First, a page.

I am not a Wing Chun practicioner, but I know a lot of people who swear that Wing Chun is great for self defense.

Although I am not an expert in Wing Chun, I have seen that a lot of techniques are similar to Krav Maga, so I assume they work, however I am more skeptical about trapping techniques.

Is trapping realistic? I personally doubt it is, it may be effective against an untrained opponent but have you ever tried to trap boxers arms? It's impossible, so having said that, can Wing Chun trapping be effective in a street fight against a trained opponent?


2 Answers 2


I wrote up a brief description of Wing Chun's strengths and weaknesses here:

Defence against Wing Chun

The main gist of it is that Wing Chun's original design goal wasn't to make a well-rounded fighter. It was merely to train someone up in a very small amount of time to take advantage of the weaknesses of many kung-fu styles present at the time and location where Wing Chun was created.

Because they could very successfully exploit holes in the defenses of kung-fu styles around at the time, it didn't need to train people over a decade to master all aspects of fighting. It wasn't a "complete" system, and it didn't advertise itself as such.

If you look at videos on Youtube showing Wing Chun fighters vs. other styles, a pattern will emerge. They tend not to have good responses for styles such as Muay Thai, Boxing, BJJ, and other styles which were not around at the time and place where Wing Chun was created. In particular, they tend to be open to hook punches, high round house kicks, and of course grappling and ground-fighting.

In videos, the most "losing" strategy of Wing Chun is to wait for someone to come close and to try to "bridge" with them. They almost always get KO'd doing that. This is due to a very widespread misunderstanding, in my opinion and in the opinion of many Wing Chun people, that bridging and chi-sao is the way you "enter" in order to begin punching.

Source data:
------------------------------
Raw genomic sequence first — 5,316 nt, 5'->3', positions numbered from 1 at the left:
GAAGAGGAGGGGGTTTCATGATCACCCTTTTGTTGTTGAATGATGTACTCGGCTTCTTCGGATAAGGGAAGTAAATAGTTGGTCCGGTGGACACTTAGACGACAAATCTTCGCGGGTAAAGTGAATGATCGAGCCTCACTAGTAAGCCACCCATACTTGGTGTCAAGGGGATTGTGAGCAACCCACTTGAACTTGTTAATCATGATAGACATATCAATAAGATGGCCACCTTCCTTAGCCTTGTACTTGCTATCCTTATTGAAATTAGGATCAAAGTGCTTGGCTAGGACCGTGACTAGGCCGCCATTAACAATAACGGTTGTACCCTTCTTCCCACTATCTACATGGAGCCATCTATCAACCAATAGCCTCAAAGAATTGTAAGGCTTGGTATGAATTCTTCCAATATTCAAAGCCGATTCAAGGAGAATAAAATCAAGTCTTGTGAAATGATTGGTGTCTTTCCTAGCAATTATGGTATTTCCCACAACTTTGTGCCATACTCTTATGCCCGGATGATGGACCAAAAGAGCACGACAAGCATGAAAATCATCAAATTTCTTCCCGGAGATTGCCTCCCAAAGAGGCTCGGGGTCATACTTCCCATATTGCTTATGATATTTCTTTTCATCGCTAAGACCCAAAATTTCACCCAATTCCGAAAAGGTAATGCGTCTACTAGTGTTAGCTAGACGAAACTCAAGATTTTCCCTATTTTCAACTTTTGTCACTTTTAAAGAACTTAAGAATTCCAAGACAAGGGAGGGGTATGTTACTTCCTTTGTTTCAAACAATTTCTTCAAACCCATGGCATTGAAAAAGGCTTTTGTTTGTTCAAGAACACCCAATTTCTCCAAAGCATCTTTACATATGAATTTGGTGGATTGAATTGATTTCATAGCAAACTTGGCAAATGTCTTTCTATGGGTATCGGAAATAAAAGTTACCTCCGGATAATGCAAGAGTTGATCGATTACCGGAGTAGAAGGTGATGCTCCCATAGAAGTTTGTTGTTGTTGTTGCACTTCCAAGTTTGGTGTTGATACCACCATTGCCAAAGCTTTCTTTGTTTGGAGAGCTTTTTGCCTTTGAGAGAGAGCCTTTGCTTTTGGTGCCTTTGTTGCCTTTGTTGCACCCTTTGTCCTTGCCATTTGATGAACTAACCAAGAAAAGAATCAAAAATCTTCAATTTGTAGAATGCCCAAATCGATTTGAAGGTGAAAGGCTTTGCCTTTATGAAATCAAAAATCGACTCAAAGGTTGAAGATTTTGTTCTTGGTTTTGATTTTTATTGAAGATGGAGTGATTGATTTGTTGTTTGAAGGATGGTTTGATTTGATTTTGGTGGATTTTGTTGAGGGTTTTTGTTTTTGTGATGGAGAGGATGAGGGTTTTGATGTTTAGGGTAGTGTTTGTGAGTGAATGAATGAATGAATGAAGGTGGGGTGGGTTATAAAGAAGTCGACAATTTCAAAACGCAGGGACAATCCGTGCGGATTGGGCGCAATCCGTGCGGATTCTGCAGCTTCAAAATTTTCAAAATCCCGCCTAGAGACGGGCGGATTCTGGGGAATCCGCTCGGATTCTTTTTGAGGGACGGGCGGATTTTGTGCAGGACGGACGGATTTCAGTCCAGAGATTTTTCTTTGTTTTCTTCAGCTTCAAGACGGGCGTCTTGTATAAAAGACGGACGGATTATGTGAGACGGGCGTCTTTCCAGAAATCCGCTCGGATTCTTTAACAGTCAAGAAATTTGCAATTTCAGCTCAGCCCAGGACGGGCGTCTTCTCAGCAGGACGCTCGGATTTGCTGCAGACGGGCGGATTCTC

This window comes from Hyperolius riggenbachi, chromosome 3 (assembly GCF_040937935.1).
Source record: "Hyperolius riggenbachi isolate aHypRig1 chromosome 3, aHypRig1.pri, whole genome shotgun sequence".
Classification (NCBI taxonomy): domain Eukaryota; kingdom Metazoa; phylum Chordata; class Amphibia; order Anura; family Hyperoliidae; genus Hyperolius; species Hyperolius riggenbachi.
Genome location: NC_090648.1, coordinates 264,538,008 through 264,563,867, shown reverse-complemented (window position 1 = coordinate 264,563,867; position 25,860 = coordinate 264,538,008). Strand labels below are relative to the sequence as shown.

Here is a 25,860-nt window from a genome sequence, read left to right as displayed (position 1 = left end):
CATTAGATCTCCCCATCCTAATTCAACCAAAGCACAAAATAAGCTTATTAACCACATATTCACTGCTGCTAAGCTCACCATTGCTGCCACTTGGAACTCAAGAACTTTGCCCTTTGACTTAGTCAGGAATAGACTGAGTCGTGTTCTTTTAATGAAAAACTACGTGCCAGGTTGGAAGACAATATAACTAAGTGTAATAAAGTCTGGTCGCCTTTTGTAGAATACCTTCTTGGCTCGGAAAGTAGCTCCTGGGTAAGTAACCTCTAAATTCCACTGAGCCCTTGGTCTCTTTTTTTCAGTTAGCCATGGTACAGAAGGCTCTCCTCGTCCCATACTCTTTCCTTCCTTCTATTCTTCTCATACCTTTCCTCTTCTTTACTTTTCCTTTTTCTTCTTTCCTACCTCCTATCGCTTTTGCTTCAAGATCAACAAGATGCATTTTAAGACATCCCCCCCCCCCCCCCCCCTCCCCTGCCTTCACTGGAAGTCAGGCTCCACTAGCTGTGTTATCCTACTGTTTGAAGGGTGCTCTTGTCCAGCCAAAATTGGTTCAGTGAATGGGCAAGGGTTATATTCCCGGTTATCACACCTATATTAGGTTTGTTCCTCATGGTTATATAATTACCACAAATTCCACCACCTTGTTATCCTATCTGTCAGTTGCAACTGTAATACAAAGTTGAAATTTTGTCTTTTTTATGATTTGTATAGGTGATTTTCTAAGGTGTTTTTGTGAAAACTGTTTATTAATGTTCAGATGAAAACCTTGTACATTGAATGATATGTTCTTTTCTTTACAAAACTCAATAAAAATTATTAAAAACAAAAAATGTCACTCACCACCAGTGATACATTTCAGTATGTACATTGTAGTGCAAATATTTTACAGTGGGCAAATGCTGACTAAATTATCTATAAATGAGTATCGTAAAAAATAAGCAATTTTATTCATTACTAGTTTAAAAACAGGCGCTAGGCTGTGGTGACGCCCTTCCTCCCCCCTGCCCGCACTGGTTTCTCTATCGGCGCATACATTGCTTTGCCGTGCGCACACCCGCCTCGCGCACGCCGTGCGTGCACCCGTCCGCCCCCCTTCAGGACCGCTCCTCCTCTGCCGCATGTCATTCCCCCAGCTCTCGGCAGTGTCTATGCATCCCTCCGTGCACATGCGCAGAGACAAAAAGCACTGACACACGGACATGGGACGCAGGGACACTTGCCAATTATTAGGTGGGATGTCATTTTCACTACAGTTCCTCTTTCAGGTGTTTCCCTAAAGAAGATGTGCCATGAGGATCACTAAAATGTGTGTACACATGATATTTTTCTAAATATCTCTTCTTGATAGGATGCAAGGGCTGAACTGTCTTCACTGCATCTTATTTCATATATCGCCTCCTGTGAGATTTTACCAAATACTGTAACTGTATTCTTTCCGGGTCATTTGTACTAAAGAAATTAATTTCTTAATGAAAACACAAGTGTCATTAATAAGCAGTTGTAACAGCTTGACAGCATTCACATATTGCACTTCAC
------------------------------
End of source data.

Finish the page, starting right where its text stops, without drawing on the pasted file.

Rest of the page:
No, chi-sao is what you do when you can't punch. It's the last resort. Wing Chun people spend a ton of time on chi-sao exercises, but in fight videos, chi-sao is what tends to get Wing Chun people knocked out. They're just using it wrong.

Instead, what they need to be doing, as demonstrated time and time again in real fight videos, is to go on the hyper-offensive from the very beginning. That means getting right up close to their opponent and punching relentlessly. When their opponent backs up, they need to follow and keep on them, never giving their opponent a chance to get some distance.

They shouldn't wait to bridge and chi-sao nicely with their opponent, just like in their Wing Chun classes. That's a big misunderstanding and a bad habit they have. You do chi-sao when you don't have a chance to punch. Chi-sao is not a necessary step before making that punch.

When they charge forward and get right up into their opponent's face and keep following them with punches constantly coming, their opponents usually do not have a good answer for that. They'll continue to back up, but the wing chun guy keeps closing the gap. Hardly anyone has a good way to deal with someone who's in that short range and who is constantly punching them.

Many trained boxers know what to do in that situation, though. But most people are not ready for it. That's where Wing Chun can win and has demonstrated it can win somewhat reliably in all fight videos I've watched.

Another problem with Wing Chun people is that they don't often guard their heads like they should. That comes from fighting experience, which most Wing Chun people don't really have. You'll often see them in that Ip Man style stance with one arm way out there ready to bridge. That isn't a good guard. It leaves your head wide open. Any boxer would immediately destroy someone who does that, and that's precisely what you'll see in videos where Wing Chun is fighting someone from a boxing or MMA background. Again, this seems to be a very common misunderstanding of how to fight using Wing Chun.

So to answer the original question: Is trapping realistic? No, not very. It's often done wrong, at the wrong times for the wrong reasons. It can be used, but not generally as a primary way to get in on an opponent.

Can Wing Chun defend itself well against trained martial artists? Yes/no. Against many of the kung-fu styles it was originally intended to go against? Sure. Against styles like boxing, Muay Thai, and MMA? Not really. And part of that reason is that those styles do a hell of a lot more actual fighting than Wing Chun people do. Getting good at fighting means you need to fight, often. Or at the very least, you need to do a lot more MMA style sparring.

Hope that helps.


Wing Chun depends on two factors, rapid strike movements and leg work. Trapping is just another word for grappling. In the long run, he who is faster and able to escape and trap his opponent, assuming he doesn't kick you...... Kung fu as a whole employs "Dirty" fighting

Your Answer

By clicking “Post Your Answer”, you agree to our terms of service and acknowledge you have read our privacy policy.

Not the answer you're looking for? Browse other questions tagged or ask your own question.